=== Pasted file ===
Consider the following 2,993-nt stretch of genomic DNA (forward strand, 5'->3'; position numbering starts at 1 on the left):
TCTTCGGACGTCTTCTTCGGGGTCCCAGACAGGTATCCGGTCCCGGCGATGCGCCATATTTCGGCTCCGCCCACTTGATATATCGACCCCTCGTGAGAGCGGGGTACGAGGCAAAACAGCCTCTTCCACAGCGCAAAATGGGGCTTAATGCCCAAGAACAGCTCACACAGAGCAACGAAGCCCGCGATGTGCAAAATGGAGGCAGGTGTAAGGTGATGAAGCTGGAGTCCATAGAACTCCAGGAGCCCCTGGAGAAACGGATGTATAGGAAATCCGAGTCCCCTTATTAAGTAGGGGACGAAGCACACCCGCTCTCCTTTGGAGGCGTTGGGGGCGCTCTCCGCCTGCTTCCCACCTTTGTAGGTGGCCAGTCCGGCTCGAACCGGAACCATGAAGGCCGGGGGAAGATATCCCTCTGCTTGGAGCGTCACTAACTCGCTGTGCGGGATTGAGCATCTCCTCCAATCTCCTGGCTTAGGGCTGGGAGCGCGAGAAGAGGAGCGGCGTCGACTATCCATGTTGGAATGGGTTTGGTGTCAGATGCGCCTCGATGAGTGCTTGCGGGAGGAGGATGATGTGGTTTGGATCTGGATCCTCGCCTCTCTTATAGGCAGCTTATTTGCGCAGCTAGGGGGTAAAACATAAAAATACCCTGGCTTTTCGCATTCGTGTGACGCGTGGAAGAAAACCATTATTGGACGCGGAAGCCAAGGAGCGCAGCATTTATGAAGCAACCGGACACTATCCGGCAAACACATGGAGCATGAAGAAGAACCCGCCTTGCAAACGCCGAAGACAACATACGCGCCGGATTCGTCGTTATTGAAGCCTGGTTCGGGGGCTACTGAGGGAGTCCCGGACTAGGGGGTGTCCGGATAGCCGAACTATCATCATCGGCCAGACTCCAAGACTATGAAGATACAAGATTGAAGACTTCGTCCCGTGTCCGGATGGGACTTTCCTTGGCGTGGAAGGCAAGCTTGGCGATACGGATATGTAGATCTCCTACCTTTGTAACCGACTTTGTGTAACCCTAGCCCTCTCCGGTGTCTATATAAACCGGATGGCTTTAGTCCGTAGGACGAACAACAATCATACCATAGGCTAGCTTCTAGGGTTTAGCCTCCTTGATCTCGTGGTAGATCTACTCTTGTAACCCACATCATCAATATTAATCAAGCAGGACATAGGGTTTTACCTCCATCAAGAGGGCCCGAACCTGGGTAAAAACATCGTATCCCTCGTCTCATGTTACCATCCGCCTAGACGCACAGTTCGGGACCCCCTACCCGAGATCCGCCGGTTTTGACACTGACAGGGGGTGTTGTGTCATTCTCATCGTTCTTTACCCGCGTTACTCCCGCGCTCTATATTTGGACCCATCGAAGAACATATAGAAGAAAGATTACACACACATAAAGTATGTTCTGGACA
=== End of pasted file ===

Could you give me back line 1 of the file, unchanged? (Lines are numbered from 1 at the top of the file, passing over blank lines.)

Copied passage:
Consider the following 2,993-nt stretch of genomic DNA (forward strand, 5'->3'; position numbering starts at 1 on the left):